Underlying this discussion is the belief that nations are “imagined communities” in the sense proposed by Cornell political scientist Benedict Anderson in his celebrated book by the same title (Anderson 1983, chapter 1). While countries have definite geographic borders, the boundaries of nations change over time. These changes entail—or are caused by—a corresponding mental shift in that country’s populace as to what geographic areas are part of the nation. Nationalism factors heavily into the way countries respond to shifts in their borders. South Koreans have always considered Tokto to be Korean land, but the fervor with which that inclusion has manifested has waxed and waned over time. Only in the past twenty years has Tokto become such an integral part of Korean nationalism.

Tokto’s place in Korea’s “imagined community” is tied to the islets’ centrality in that nation’s collective memory. In essence, Tokto provides a lens though which we can see how ideology is invented and transmitted in South Korea. Collective memory explores “how a social group … constructs a past through a process of invention and appropriation and what it means to the relationship of power within society” (Confino 2006, 31). Studies on collective memory help to highlight the processes through which Tokto’s representation in Korean society is established and diffused as part of the larger fields of historical remembrance and political ideology (Confino 2011, 198). It is important to note that collective memory is, at its core, actually individual memory: nations do not remember. Social and political institutions can shape what is remembered and how it is memorialized, but only individual people do the remembering. It is in this vein, then, that this analysis shows that since the mid-1990s Korean officialdom and citizens alike have made a more concerted effort to mentally incorporate Tokto into their national polity.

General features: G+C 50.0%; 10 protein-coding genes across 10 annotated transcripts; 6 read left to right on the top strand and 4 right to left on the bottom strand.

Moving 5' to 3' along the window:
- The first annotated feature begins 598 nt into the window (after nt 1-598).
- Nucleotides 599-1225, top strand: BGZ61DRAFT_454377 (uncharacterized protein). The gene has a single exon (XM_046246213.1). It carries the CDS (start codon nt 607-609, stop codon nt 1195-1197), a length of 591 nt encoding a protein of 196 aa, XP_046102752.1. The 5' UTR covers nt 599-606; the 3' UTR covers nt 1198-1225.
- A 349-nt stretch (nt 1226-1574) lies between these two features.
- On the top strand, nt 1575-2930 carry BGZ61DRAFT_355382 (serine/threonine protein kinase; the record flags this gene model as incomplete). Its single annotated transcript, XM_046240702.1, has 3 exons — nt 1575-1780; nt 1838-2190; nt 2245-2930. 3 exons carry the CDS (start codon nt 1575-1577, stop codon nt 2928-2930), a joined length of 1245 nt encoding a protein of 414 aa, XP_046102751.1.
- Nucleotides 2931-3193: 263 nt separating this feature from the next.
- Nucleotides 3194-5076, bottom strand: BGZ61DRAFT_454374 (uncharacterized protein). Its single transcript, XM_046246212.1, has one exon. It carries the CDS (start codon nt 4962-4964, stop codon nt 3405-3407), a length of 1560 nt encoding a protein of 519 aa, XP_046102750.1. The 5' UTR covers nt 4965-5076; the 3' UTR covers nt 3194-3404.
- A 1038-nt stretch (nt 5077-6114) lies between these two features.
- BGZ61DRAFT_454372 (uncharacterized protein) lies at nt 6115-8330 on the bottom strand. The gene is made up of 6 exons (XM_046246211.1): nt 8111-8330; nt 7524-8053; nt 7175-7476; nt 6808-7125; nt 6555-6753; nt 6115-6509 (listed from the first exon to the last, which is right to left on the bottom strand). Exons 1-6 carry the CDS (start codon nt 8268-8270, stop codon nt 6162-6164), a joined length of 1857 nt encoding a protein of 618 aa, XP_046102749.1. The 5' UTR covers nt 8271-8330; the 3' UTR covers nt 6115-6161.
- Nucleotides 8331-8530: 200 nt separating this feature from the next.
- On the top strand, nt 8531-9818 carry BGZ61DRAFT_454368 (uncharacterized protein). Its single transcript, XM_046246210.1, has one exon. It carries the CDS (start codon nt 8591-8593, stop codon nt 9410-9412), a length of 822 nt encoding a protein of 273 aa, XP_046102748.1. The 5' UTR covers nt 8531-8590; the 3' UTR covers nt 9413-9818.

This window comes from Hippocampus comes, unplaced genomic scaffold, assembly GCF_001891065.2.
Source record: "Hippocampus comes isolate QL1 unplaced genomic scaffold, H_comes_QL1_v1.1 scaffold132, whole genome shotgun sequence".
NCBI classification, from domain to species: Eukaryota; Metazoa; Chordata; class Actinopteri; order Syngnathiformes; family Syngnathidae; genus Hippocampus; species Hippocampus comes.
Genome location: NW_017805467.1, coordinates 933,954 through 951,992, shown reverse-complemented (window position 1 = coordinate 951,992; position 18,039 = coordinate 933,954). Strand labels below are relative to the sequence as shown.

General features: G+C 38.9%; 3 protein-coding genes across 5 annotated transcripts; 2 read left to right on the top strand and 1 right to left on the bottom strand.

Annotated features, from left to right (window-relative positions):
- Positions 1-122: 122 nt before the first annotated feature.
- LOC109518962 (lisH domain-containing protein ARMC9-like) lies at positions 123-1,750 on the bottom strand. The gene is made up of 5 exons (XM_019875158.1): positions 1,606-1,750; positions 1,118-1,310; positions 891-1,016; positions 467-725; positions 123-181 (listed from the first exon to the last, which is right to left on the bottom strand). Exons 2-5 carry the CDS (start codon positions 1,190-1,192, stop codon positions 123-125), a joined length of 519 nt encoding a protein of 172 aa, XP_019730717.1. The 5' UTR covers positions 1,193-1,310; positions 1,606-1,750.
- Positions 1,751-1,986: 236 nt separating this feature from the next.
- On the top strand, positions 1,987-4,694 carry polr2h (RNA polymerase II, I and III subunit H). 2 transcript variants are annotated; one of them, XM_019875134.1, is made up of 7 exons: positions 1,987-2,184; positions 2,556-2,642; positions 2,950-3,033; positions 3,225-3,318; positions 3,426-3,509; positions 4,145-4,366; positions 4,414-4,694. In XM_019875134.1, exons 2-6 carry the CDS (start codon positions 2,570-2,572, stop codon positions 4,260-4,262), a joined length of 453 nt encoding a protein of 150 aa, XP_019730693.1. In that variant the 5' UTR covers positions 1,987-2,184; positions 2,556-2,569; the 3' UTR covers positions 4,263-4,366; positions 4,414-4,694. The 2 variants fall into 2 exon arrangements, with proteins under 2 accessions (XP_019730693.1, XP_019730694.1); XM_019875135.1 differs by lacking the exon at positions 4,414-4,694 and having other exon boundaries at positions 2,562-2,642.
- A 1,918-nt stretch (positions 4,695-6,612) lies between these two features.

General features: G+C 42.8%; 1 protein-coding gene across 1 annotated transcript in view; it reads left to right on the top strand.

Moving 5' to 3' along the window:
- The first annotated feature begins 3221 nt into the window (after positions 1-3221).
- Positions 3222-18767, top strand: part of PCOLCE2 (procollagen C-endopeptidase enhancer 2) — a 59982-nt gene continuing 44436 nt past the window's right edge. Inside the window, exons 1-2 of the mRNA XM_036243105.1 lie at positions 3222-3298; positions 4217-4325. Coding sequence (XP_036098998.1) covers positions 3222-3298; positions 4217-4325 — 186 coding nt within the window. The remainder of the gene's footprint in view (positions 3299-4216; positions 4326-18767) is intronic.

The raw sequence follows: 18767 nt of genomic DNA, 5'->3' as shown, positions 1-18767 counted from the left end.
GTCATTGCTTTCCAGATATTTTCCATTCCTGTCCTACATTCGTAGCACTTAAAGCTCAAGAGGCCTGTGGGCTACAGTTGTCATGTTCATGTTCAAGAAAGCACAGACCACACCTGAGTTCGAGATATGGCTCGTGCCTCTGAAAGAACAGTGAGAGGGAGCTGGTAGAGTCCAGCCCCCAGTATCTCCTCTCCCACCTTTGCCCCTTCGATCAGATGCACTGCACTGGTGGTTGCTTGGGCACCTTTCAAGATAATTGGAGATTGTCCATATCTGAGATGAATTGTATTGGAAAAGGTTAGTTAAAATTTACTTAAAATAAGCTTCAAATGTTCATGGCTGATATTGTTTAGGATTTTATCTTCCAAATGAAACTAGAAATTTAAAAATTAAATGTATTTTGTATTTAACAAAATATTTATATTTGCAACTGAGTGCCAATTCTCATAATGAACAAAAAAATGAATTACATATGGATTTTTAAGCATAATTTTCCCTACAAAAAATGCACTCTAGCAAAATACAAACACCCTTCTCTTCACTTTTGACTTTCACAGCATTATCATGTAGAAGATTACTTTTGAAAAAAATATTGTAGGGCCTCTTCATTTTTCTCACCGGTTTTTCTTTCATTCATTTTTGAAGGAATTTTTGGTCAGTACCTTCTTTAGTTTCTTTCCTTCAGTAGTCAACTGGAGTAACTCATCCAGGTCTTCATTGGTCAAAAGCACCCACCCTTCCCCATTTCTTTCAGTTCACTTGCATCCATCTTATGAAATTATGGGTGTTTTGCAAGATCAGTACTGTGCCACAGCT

It is worth noting again that this essay is about the presence of Tokto in Korean culture and not the validity of either Korea’s or Japan’s territorial claims. There is an intense nationalist tone found in Korean culture related to Tokto, and the authors’ conveyance of these elements should not be interpreted as acceptance of the Korean position. Additionally, the Japanese nation also asserts that the Tokto Islets are theirs, and has invested political and social resources to present its claims on both domestic and foreign fronts. These efforts are not analyzed here because the authors have not travelled throughout Japan and thus cannot adequately examine the inclusion of the islets into Japanese culture.